Intended to provide our own search engines and external engines with highly rich, chapter-representative searchable text on the opening pages of each chapter. Because it is UNCORRECTED material, please consider the following text as a useful but insufficient proxy for the authoritative book pages.
Do not use for reproduction, copying, pasting, or reading; exclusively for search engines.
OCR for page 149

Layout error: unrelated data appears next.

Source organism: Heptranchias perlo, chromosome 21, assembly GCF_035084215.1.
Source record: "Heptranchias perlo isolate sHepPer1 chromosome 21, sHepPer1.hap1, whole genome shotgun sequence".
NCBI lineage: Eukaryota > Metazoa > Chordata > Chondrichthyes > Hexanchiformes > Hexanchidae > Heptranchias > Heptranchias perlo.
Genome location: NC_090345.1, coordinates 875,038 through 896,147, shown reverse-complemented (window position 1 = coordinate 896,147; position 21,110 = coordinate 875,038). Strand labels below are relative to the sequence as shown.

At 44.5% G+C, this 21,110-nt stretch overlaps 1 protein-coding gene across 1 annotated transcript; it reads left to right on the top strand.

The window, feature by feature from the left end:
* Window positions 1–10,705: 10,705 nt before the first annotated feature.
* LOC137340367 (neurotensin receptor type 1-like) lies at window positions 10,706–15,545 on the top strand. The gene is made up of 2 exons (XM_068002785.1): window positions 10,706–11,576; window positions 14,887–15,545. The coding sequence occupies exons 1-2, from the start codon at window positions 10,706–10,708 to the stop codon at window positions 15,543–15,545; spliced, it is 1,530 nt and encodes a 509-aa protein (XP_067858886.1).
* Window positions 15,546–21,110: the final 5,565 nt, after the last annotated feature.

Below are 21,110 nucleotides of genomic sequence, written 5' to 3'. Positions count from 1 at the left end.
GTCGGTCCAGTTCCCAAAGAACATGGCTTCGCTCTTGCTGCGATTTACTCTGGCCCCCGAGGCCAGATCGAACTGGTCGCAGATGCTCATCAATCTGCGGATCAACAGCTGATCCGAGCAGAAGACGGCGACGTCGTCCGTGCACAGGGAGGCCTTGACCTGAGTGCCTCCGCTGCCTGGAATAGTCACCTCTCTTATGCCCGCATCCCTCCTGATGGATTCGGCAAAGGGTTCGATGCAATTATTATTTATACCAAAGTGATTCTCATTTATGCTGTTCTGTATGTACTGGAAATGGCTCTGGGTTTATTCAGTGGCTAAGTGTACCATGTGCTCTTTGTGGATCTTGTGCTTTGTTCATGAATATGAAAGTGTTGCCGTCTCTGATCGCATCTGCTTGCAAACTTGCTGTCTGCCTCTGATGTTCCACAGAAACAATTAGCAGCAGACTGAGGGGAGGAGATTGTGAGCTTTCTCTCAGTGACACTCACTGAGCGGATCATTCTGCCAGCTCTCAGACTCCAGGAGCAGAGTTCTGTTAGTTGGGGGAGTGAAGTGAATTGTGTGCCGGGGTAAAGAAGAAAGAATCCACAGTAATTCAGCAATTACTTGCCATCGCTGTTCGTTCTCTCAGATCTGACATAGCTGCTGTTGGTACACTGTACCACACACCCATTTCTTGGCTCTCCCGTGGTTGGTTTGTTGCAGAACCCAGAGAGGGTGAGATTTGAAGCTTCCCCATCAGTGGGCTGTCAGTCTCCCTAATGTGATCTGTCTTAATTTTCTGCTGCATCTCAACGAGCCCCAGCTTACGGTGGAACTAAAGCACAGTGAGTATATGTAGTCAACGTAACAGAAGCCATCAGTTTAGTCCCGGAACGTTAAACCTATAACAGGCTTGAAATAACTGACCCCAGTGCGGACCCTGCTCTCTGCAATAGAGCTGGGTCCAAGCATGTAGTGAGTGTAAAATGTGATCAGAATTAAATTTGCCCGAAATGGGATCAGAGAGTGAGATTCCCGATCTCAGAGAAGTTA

Issues in Risk Assessment species concordance depends on carcinogenic potency, and that for weak carcinogens, the maximum possible species concordance may be only about 80%. Lave et al. (1988) suggested that concordance between rats and mice may represent an upper bound on concordance between rodents and humans. Quantitative interspecies extrapolation of carcinogenic potency is therefore done under the presumption that the agent in question will be effective in both species involved. If progress in carcinogenic risk assessment based on bioassay data is to be made, it seems that additional information beyond that contained in traditional experiments is required. In particular, studies of the mechanisms of chemical carcinogenesis may provide new insights on the estimation of low dose risk (Moolgavkar & Luebeck, 1990). The relative importance of mutation and cell proliferation in carcinogenesis particularly requires further discussion. Cohen & Ellwein (1990) show that proliferation of urinary bladder tissue is essential for the induction of bladder tumors with 2-acetylaminofluorene. Cunningham et al. (1991) recently demonstrated that 2,4-diaminotoluene (2,4-DAT) and 2,6-diaminotoluene (2,6-DAT) are equally mutagenic in Salmonella , yet only 2,4-DAT produces a sufficient increase in cell turnover in rat liver to lead to hepatocarcinogenesis. Ames & Gold (1990) conclude that "without studies of the mechanism of carcinogenesis, the fact that a chemical is a carcinogen at the MTD in rodents provides no information about low dose risk to humans". Physiologically based pharmacokinetic models may afford an opportunity to increase the accuracy of risk estimates through improved tissue dosimetry (Krewski et al., 1991b); measurement of metabolic parameters in different species may also lead to improved interspecies extrapolation (Andersen et al., 1987). More sensitive indicators of effects at very low doses, such as markers of DNA damage suspected to play a role in neoplastic conversion (cf. Lutz, 1990), may also serve to provide improved estimates of risk in the future. All of these considerations suggest a more biologically based approach to cancer risk assessment is needed (Clayson, 1987). 8. Acknowledgements We are grateful to Drs. David Clayson, Kenny Crump, Lois Gold, Lester Lave, Mary Paxton, and Marvin Schneiderman for helpful com-